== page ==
• by mlts (1038732) * on Wednesday February 27, 2013 @11:14AM (#43024399)

      That is the past. What they dream of is:

      1: Paying for the media, which is DRM-locked to a device upon first use in a player.

      2: Paying for each listen to tracks.

      3: Paying for being transferred to another device.

      4: Paying each year for an unlock key for the media for the locked device.

      5: Paying extra for "DLC"-like ability to listen to the top songs on an album.

      6: GPS device that charges if the player is playing in a public area.

      7: Additional fees for playing music in more than one location in a house.

      8: Additional fees for stereo, 5.1, higher quality, ability to use equalization, ability to use monitors or better speakers, or playing in a vehicle.

      9: Additional fees if more than one person is in the area where the device is playing.

      10: Fees to copy the tracks to and from a device.

      I'm sure there are a lot more, but with DRM and devices having hardware copy-protection stacks, this all could be a reality very quickly.

      • by Githaron (2462596)
        Not if they want customers.
      • by Rogerborg (306625)
        Way too complicated. They could just take a cut from ISPs or Google or general taxation, an extension of the blank media tax that already exists, then they wouldn't have to actually bother with that tiresome business of actually making content.
    • by guttentag (313541)

      Turn your back on them, and they WILL try to go back to a similar model.

      That ship has sailed. Their future now lies in following the movie industry by adding extra unskippable tracks at the beginning of the album that advertise other albums, contain public service message warnings about piracy and disclaimers like "the opinions expressed in the music you are about to hear do not necessarily reflect the opinions of the studio or music distribution service." Expect Blu-Ray versions of albums to be released with 3-D music you can only hear with special glasses -- listening to the

    • by tompaulco (629533)
      $15 for a CD that you had to buy just to listen to one lousy song.
      I don't know why you would bother to buy a CD if the best song on their is still lousy. Apparently it is good enough that people would listen to it if they could get it for free.
      Personally, I yearn for the days when every song an album used to be awesome. I'm not really sure what happened, but I have over 200 CDs mostly from the late 1960s and 1970s, and every single song on the CD is at least something I wouldn't want to hit the skip but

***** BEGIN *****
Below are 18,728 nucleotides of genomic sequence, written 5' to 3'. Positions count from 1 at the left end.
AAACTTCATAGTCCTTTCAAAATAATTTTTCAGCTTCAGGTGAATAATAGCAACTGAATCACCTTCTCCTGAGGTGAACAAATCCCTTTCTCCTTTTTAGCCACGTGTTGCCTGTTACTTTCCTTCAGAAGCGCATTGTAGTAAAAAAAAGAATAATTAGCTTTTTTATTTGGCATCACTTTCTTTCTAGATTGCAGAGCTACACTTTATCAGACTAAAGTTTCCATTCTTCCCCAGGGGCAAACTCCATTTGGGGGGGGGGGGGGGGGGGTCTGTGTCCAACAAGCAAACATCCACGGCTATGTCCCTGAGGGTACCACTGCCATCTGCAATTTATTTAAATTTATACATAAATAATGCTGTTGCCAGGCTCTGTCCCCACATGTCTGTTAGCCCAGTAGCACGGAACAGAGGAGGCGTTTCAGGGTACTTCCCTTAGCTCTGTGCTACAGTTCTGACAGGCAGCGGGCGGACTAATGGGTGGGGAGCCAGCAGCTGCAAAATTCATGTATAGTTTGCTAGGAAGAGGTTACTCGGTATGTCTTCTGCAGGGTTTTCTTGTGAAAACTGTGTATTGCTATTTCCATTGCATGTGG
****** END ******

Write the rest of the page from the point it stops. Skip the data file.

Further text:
• by mcgrew (92797) *

        Personally, I yearn for the days when every song an album used to be awesome. I'm not really sure what happened, but I have over 200 CDs mostly from the late 1960s and 1970s, and every single song on the CD is at least something I wouldn't want to hit the skip button on.

        Oh, there were plenty of stinkers back then, but the ones that survived are the good ones. I know I bought plenty of albums in the late '60s I'd wished I hadn't, because the song I'd heard on the radio was the only one that didn't suck. I go

  • Media distortion (Score:5, Insightful)

    by DigiShaman (671371) on Wednesday February 27, 2013 @09:50AM (#43023595) Homepage

    Just you wait! Five years will pass and the RIAA will claim this event was the result of the six strikes ISP rule. Given enough time, a little historical revisionism is all it takes to cascade the "truth" to your favor.

  • by yincrash (854885) on Wednesday February 27, 2013 @09:50AM (#43023597)
    Only happened because the music industry absolutely refused to sell DRM-free music for a decade. No one wanted to buy music that could go obsolete when the store went away.
    • by Kryptonian Jor-El (970056) on Wednesday February 27, 2013 @10:13AM (#43023831)
      Music industry =/= Recording industry

      In fact, the music industry has been doing just fine on the whole, and was largely unaffected by piracy. The recording industry (aka the RIAA and goons) have been suffering, rightfully so
      • by mlts (1038732) * on Wednesday February 27, 2013 @11:26AM (#43024511)

        I'd add a third variable into it, as a devil's advocate:

        Music industry -- doing well.
        Recording industry -- meh.
        Artists -- dead.

        Because the recording industry is not fairing well, they have only focused on markets which give them revenue, which tends to be teens/tweens. This is why we are only seeing pop acts like the Justin Beibers promoted compared to Kurt Cobains or acts that might define/push a genre outwards. Add to this radio, where most "rock" stations are living in a time warp ending around 1995, and it is impossible for an artist to "make it big" these days with a band.

        • by medcalf (68293)
          And yet, between YouTube, iTMS, Amazon, a local indie station, and satellite radio, I am finding and hearing more great music than any time since the early 80s. And far more of the money I'm spending on music is going to the artists than did then. So in short, I think you're wrong.
  • by eldavojohn (898314) * <eldavojohn.gmail@com> on Wednesday February 27, 2013 @09:51AM (#43023607) Journal

    I own way too many CDs personally, and stopped buying music until discovering Bandcamp and easy lossless downloads rekindled my desire to find new stuff